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Maneuvering on the Rear of the Enemy

Excerpt from How Great Generals Win, by Bevin Alexander, pages 301-02

By demonstrating with part of his army at Valenza on the Po River in northern Italy in 1796, Napoleon convinced the Austrian commander this was the sole French target, drawing Austrian defenders to that point. Napoleon then marched the majority of his forces downstream to Piacenza, thereby turning all possible enemy lines of defense, and forcing the Austrians to abandon all of northern Italy except the fortress of Mantua. (See page 107.)

Stonewall Jackson in 1862 convinced the Federal commander Nathaniel Banks he was driving directly on Strasburg in the Shenandoah Valley, where Banks had concentrated most of his army. Instead, Jackson crossed Massanutten Mountain, seized Front Royal in the enemy rear, cut the direct rail link with Washington, and forced the Union forces into disorderly retreat. (See page 133.)

In September 1918, Britain’s General Allenby feinted against the eastern front of the Turkish and German army in Palestine but struck unexpectedly against the western flank near the Mediterranean, breaking a large gap in the enemy line. Cavalry and armored cars now rushed through, quickly traversed the Plain of Sharon, seized the passes in the Mount Carmel massif, and blocked all Turkish rail lines and routes of retreat northward.. The Turkish-German army disintegrated as it tried to flee eastward into the Jordan Valley. British and Arab forces advanced on Damascus, Syria, and beyond, inducing Turkey’s surrender on October 31. (See page 184.)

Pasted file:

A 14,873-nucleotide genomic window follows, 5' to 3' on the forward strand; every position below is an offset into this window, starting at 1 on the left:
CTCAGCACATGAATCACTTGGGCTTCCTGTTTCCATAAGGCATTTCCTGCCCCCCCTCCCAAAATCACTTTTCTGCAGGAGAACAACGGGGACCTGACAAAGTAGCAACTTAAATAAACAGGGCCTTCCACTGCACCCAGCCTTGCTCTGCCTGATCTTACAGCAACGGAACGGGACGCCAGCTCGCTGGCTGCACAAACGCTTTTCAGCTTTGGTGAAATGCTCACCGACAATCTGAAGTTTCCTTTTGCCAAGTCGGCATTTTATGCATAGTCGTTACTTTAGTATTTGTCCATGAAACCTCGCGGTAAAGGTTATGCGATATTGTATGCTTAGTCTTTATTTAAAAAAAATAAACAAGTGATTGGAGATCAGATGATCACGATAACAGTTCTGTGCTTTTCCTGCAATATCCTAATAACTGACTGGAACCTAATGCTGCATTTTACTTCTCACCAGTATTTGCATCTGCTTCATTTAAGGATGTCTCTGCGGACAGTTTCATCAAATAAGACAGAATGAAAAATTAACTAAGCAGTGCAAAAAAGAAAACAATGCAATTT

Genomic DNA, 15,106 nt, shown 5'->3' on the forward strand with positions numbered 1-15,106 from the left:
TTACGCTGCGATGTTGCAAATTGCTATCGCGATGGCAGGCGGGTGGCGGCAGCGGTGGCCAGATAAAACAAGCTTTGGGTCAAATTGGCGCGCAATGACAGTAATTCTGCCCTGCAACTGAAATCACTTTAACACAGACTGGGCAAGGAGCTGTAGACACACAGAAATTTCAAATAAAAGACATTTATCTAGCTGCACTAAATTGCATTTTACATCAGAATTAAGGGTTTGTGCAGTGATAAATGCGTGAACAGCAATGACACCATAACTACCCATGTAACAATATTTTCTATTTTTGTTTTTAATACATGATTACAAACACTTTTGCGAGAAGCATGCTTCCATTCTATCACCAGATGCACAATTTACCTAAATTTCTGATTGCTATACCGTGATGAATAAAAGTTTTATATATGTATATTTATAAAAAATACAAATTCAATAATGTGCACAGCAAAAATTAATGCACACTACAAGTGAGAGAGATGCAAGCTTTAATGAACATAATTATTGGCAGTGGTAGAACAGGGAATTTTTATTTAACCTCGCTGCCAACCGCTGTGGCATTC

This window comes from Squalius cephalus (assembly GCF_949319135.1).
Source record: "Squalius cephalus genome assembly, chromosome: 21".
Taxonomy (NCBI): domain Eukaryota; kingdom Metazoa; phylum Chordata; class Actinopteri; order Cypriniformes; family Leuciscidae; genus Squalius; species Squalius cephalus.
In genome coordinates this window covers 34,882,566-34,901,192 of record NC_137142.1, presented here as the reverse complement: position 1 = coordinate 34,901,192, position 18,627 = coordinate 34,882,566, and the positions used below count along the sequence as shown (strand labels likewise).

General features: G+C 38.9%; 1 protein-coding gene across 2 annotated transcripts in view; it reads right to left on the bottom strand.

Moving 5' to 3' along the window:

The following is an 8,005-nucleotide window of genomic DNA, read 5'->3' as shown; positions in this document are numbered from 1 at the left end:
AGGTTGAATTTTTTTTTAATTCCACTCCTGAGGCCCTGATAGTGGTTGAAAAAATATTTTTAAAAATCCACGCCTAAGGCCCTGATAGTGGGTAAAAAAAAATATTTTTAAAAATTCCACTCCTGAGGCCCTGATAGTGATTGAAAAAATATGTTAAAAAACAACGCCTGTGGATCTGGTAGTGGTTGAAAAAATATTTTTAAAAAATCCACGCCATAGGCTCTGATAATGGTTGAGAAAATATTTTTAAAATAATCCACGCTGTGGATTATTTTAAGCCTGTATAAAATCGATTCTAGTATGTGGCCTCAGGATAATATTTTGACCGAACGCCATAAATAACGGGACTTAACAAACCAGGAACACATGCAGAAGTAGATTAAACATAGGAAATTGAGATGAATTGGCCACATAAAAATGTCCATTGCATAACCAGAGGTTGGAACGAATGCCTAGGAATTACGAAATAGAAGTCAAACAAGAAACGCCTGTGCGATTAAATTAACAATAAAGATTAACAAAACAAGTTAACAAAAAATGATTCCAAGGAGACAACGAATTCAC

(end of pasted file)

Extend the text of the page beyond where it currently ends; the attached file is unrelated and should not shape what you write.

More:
In early 1941 a British force led by nineteen tanks got around the Italian army retreating along the coastal highway in Libya and formed a strategic barrage at Beda Fomm. There the British armor destroyed most Italian tanks attempting to withdraw. Without tank support and cut off from their retreat route, the remainder of the Italian army surrendered. (See page 242.)

While almost the entire North Korean army was pressing United Nations forces into a narrow perimeter around Pusan in southern Korea in 1950, General Douglas MacArthur invaded Inchon far to the north by sea, severed the main highways and only double-tracked railway in Korea, and, by cutting off supplies and reinforcements, caused the North Korean army to disintegrate. (See page 284.)

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